it is sensible to concentrate in the areas that have the most
The Scottish Government last year launched
a consultation document on planning policy.
It has convened an Independent Expert Scientific Panel on unconventional
oil and gas to provide a base for further policy development.
Figure 9 shows the principal shale-bearing areas of the UK being
assessed by the BGS. As this report went to print, it was expected
that BGS and DECC would soon publish a report on the shale gas
and oil resource in the Weald basin.
The UK's Principal Shale-Bearing
Source: DECC, February 2014
|This map shows the three areas where the BGS has undertaken studies on behalf of DECC to estimate the shale gas resource:
· Bowland-Hoddercompleted, report published July 2013
· Weald Basinpublication expected shortly
· Midland Valley of Scotlandin progress
67. The UK may also have substantial
resources of shale gas offshore. Mr Richard Sarsfield-Hall
of Poyry told us that "there is a great potential offshore
that has not really been investigated."
Mr Figueira said that "the costs of offshore shale development
are of an order of magnitude significantly above those onshore.
That has generally been the reason why we have not pursued that
as a priority."
It was however reported in February 2014 that DECC had awarded
licences for exploration in the Irish Sea to Nebula Resources.
Dr Chris Cornelius of Nebula was reported as believing that
a considerable quantity of gas was in place: "Is any of that
exploitable? That's the billion dollar question and we won't know
that for many years."
68. There may also be some scope
to exploit offshore shale gas by horizontal drilling from the
shore. Professor Alan Riley of City University said "we
may be able to do inshore drilling from the shore outwards quite
69. Professor Riley said "we
just do not know the scale of the resource base."
Mr John Williams of Poyry said "Until there is more
the jury is out."
BGS estimates for the Weald and central Scotland, not yet known,
are likely to add to the 1300tcf estimated for Bowland, as might
offshore gas resources. The Weald may also have natural gas liquids
or shale oil. Ms Toni Harvey (DECC) told us that "The experience
from America is that every shale play is different and that it
varies dramatically from basin to basin".
The Weald was "likely to be mostly [shale oil] liquids."
Meanwhile initial studies of UK rocks by geologists at Imperial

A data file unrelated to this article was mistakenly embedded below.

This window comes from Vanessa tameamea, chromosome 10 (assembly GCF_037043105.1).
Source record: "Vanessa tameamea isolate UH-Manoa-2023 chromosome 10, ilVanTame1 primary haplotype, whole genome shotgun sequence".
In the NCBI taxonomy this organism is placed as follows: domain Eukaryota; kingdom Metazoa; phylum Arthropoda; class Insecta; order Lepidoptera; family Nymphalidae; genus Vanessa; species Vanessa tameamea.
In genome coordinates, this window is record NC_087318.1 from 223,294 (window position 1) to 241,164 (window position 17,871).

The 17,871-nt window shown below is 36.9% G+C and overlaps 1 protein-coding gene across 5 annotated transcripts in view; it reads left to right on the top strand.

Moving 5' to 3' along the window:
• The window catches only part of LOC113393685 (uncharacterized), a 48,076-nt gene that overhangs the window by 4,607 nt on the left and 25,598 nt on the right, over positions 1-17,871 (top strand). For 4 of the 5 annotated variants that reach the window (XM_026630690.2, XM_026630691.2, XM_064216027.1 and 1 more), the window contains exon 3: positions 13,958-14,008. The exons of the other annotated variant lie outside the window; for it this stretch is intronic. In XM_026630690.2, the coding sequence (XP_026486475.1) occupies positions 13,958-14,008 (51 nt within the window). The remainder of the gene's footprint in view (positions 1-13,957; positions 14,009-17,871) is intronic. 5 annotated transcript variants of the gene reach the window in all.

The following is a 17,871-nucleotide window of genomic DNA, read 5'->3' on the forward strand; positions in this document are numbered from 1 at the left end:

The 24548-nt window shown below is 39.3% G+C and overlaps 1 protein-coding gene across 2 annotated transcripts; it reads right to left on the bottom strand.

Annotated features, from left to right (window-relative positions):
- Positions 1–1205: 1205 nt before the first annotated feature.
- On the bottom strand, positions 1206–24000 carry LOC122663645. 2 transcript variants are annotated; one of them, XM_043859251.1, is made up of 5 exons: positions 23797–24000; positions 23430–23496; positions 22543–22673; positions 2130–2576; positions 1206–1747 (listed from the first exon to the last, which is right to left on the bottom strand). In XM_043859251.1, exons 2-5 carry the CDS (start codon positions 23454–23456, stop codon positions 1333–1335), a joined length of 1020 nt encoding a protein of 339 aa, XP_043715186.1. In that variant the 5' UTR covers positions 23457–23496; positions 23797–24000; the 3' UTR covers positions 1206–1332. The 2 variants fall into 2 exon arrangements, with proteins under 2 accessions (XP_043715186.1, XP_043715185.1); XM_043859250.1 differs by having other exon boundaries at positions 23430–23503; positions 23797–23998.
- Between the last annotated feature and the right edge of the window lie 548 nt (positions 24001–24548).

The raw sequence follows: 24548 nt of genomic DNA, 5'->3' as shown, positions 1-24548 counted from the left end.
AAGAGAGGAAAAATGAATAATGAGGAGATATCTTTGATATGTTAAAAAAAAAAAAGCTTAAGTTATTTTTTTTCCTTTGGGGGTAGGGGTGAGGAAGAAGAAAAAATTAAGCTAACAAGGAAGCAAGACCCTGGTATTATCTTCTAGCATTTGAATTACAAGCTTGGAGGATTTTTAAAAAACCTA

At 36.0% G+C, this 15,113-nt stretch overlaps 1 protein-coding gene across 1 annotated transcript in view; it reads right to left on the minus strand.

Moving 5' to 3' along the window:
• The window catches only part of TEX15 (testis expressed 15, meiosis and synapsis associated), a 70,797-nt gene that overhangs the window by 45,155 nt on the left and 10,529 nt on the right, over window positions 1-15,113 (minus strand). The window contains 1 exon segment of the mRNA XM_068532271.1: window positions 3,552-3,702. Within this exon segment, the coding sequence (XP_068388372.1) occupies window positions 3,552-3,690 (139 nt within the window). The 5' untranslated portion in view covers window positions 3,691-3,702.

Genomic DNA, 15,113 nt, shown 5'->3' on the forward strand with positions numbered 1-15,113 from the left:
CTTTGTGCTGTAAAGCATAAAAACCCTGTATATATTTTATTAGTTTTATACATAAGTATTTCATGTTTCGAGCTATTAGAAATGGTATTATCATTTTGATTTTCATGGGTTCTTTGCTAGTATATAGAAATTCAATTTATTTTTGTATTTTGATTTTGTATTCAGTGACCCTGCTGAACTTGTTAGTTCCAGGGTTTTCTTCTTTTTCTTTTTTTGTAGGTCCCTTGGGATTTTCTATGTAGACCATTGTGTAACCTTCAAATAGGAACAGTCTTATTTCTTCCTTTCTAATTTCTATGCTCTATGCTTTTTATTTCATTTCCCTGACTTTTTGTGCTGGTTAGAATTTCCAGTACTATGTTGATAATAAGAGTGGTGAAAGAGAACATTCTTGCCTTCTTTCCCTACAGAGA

College have produced encouraging results. According to a report
in the New Scientist, "A study of 200 samples from
shale rock formations throughout England suggest that they contain
as much oil and gas per cubic metre as rocks under the North Sea
Project leader Alastair Fraser from Imperial College is quoted
as saying, "The onshore shales are rich enough in organic
material and have the right petrology for hydraulic fracturing."
Economically recoverable reserves
70. With estimates of the UK's shale
gas resource still incomplete, and little or no exploratory drilling
and appraisal yet undertaken, there are no well-grounded assessments
of economically recoverable reserves of shale gas. Most guesses
seem to take as their starting point the central BGS resource
estimate of 1300tcf in the Bowland basin and extrapolate drawing
on experience in the US. A widely held assumption is that about
10%, or 130tcf, or more, of the Bowland resource might be economically
recoverable, equivalent to between 40 and 50 years of UK gas consumption.
Mr Philip Lambert of Lambert Energy Advisory said "[if]
you take 10% recovery, that is 130tcf
so we are talking
that could be as big as the North Sea."
Mr Wright was more upbeat: "My guess would be 10% to
20%, but it could be much higher."
Estimates from the North Sea and other oil and gas provinces have
typically grown once production is underway. If 130tcf were economically
recoverable, there would be a substantial impact on the UK's energy
71. Only exploratory drilling can
tell what the recoverable reserves really are. The Minister for
Energy said "we know that there is a lot more of it down
there than we thought, but we do not know whether it can be extracted
to the same volume and at the same cost as it has been extracted
in the States. That is why we need to get on and encourage the
industry to drill."
72. Once a drilling programme has
taken place, operators would need to carry out detailed appraisal
to test costs. Mr Atherton said
"Where we need to get to
is the position where we know it is commercial. If we can bring
[shale gas] to market at about $8 per MMBtu, it is a very commercially
viable industry. If it is going to take $15 to bring it to market,